Gold Miners Are Cheaper Than Gold
Andrés is a member of The Motley Fool Blog Network -- entries represent the personal opinion of the blogger and are not formally edited.
In the following chart we compare the performance over the last two years of three ETFs that are related to the price of gold. SPDR Gold Trust (NYSEMKT: GLD) tracks the performance of the shiny metal, Market Vectors Gold Miners (NYSEMKT: GDX) invests in a basket of big capitalization gold miners, and Market Vectors Junior Gold Miners (NYSEMKT: GDXJ) is focused on mid and small cap gold producers.
It looks quite clear that mining companies have lagged in tem of price performance over the last months, and that could mean they have some catching up to do. From this perspective the mining companies are a cheaper alternative than the metal itself.
Better yet, these companies provide additional ways to earn money besides increases in the price of gold. Production growth can be very substantial in many cases, and that should benefit investors over the long term. Of course there are extra costs and uncertainties attached with growing exploration and production, but well managed companies with solid track records could be a very profitable approach to investing in gold.
Also, many mining companies have recently decided to start paying a dividend, in some cases linked to the price of gold. Those dividends are not too high compared to the yields available in other sectors, but it could be nice to get paid while you wait for prices of these stocks to better reflect the price of gold. Besides, dividends could serve as a catalyst to bring more attention to these companies in the future.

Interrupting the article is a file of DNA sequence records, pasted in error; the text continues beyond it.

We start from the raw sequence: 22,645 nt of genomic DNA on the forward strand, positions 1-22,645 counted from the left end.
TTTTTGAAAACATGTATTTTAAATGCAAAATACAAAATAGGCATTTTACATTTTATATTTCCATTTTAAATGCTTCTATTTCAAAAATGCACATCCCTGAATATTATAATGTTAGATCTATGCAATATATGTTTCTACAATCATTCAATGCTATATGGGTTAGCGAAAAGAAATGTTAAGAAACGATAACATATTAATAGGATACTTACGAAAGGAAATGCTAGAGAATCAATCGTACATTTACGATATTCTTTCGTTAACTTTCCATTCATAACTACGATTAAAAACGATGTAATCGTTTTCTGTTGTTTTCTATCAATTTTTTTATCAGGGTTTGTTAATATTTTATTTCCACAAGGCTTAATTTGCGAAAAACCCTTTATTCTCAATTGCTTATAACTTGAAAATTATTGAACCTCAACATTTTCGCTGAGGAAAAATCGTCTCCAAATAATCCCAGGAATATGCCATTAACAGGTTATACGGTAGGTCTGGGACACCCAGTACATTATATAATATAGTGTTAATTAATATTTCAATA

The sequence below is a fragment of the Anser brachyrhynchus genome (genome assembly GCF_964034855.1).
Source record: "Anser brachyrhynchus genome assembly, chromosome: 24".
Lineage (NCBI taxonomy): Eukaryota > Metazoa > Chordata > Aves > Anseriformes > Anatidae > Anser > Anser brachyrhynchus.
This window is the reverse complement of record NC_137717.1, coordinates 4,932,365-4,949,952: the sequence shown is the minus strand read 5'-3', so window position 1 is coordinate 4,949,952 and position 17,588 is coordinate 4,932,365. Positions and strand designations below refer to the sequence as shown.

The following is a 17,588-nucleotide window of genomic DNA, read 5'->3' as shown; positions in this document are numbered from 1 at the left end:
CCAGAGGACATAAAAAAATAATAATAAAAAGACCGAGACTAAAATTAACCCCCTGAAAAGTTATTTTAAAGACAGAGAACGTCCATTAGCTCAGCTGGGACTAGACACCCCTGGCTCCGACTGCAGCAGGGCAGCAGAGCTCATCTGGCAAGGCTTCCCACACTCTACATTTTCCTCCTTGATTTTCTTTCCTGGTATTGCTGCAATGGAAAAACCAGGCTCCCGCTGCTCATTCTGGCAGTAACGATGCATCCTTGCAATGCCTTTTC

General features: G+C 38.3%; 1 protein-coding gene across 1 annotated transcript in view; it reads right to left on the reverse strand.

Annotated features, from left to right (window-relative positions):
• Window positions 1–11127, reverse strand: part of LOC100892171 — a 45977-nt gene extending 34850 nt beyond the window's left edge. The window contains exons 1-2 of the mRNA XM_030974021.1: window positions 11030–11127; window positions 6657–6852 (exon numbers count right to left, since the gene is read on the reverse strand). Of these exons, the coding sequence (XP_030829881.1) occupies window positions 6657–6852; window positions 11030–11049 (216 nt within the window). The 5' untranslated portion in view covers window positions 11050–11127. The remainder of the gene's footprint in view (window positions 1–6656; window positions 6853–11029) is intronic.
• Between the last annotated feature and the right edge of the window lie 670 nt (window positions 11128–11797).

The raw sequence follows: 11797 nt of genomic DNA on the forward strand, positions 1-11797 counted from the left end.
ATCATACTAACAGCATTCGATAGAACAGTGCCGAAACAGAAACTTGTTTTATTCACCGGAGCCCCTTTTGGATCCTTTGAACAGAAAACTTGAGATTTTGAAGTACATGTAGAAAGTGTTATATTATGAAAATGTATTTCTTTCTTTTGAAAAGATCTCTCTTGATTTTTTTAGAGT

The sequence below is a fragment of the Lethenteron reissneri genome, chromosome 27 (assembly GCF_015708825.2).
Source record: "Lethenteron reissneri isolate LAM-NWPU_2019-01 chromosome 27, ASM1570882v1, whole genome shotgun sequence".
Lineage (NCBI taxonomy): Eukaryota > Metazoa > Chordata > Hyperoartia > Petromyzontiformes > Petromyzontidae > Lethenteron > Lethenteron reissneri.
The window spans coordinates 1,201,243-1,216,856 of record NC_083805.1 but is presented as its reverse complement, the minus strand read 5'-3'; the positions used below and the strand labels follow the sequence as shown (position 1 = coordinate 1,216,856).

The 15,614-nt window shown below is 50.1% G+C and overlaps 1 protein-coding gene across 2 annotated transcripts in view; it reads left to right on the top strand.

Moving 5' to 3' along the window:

The biggest company in the sector is Barrick Gold Corp. (NYSE: ABX), which pays a 1.2% dividend yield -- not that big, but it's growing. Over the last five years, Barrick increased dividends by 170 percent, and management is optimistic about the prospects for more increases in the future. Last quarter the company increased dividends by 20% and also moved from a semi-annual dividend payment to a quarterly one.
Newmont Mining (NYSE: NEM) is the second largest gold producer in the world, and it recently announced that it will increase dividends in response to changes in gold prices. The company pays a 2.2% dividend yield at current prices, and metal production is expected to increase substantially in the following years. Newmont projects a 35% increase in production by 2017.
Yamana Gold (NYSE: AUY) is a mid-sized gold producer with a strong presence in Latin America, mostly in Chile but also in Brazil and Argentina. The company pays a 1.3% dividend yield, and has attractive growth prospects. Management expects to produce between 1.2mm and 1.3mm ounces of gold in 2012, 1.5mm to 1.7mm ounces in 2013, and more than 1.75mm ounces in 2014. Those plans are ambitious and certainly risky, but if the company is successful investors could be very well rewarded.
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